Significant commercial activity came to the field after Broward County commissioners leased the airport back from the Navy in a series of temporary agreements commencing in 1948. A ten-year lease was signed between the two parties in 1949 but the county assumed formal ownership in 1953 and operated it as the Broward County Airport (some sources named it Broward County International Airport).
Non-stop flight service from the North to South Florida began in the 1950s, but the routes were to Miami. Routes were denied Broward County Airport because it was considered too close to its sister city. Travelers took Greyhound limousine service from the Miami airport to Fort Lauderdale and other cities. But the 1,200-acre Broward airport, one third the size of Miami’s, had a lot going for it. It was the only airport adjacent to U.S. Highway 1, a major traffic artery, and it sat four miles south of downtown Fort Lauderdale.* Also, it was poised to serve the fastest growing city in the state; the number of Fort Lauderdale residents doubled from 1950 to 1955, which outpaced Miami’s growth. By the late 1950s, this ocean side city was the last major city in Florida to obtain air service from the North.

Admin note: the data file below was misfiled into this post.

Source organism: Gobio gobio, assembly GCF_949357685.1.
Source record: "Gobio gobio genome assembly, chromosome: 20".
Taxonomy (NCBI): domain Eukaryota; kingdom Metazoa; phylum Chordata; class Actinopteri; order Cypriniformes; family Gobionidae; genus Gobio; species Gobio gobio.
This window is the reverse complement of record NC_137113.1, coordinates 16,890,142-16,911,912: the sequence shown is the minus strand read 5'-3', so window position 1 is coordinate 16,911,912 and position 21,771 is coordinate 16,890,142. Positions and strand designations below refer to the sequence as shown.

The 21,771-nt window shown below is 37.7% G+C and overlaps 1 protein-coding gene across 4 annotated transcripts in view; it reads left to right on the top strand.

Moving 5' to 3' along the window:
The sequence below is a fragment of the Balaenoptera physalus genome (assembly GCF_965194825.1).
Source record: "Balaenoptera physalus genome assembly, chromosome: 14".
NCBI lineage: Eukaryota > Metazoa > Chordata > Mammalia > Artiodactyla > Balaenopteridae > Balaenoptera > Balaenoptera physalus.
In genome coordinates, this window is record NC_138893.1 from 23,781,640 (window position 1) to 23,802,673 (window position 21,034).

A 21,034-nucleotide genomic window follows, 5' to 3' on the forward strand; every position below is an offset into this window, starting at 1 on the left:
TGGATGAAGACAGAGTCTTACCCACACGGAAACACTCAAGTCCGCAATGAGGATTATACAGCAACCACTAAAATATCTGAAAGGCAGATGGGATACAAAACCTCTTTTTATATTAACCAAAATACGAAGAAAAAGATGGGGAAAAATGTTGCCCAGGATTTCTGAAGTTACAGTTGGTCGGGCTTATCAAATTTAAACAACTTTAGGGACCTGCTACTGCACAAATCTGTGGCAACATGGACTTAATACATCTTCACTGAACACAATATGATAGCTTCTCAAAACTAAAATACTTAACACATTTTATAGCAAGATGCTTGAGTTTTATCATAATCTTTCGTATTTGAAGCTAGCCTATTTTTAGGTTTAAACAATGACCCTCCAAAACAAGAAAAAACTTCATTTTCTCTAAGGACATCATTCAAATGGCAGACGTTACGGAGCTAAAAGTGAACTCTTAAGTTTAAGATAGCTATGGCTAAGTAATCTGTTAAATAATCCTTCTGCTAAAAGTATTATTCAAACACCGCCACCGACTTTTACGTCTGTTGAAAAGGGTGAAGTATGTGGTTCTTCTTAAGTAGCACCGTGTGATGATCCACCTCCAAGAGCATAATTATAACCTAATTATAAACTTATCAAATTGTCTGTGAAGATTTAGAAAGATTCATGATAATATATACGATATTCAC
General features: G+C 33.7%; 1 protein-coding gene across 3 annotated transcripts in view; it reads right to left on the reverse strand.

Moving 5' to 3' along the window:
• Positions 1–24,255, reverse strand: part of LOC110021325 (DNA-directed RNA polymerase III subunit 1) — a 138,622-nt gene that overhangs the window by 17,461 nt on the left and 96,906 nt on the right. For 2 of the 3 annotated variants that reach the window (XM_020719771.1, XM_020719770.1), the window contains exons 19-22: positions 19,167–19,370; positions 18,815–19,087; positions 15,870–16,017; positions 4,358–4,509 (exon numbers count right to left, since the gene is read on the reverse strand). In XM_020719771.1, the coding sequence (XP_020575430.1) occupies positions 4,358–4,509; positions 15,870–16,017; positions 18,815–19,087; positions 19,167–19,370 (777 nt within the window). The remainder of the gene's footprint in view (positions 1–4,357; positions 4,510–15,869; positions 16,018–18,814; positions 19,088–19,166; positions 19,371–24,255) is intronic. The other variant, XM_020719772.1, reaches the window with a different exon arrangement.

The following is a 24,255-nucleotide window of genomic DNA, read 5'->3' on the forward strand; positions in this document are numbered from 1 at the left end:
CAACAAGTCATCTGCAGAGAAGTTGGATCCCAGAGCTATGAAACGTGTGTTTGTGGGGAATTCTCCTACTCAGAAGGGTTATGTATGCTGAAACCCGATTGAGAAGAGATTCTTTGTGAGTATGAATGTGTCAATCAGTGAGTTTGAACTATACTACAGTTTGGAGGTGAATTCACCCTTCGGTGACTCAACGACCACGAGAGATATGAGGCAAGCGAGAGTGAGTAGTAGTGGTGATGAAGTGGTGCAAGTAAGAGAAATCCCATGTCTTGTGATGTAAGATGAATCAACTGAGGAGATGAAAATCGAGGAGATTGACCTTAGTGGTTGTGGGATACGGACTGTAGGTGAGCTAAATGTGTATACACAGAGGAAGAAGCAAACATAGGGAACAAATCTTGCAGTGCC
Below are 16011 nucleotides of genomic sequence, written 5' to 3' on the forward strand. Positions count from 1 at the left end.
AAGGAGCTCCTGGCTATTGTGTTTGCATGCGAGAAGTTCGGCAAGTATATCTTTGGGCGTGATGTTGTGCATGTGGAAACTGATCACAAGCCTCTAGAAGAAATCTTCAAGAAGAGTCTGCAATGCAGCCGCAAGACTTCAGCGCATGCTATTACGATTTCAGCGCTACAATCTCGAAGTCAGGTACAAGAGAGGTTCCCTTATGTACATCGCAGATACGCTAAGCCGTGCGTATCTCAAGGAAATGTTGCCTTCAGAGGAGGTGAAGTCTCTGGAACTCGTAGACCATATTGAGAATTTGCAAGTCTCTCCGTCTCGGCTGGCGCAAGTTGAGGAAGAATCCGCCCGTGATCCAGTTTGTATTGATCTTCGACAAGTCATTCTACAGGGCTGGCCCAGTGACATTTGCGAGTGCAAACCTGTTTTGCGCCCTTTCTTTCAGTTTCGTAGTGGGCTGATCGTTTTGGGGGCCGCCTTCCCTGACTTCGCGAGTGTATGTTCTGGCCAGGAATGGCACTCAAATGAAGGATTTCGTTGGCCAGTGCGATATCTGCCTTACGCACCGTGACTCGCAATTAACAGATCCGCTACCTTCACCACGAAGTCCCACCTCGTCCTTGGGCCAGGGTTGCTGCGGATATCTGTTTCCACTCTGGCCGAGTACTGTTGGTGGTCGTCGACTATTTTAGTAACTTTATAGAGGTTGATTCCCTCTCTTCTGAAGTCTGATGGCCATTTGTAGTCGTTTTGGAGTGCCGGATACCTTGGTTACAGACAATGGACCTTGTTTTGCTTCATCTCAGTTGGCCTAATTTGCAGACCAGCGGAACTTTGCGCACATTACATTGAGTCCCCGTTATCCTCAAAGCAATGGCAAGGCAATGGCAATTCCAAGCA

The first major carrier to fly to Fort Lauderdale was Northeast Airlines. Service began in December, 1958 with one flight a day from Idlewild (now JFK) that left at 10 a.m. and arrived four hours and 35 minutes later. Return service left Fort Lauderdale at 4:30 p.m. Soon after, flights were scheduled from Washington, D.C., Boston and Philadelphia.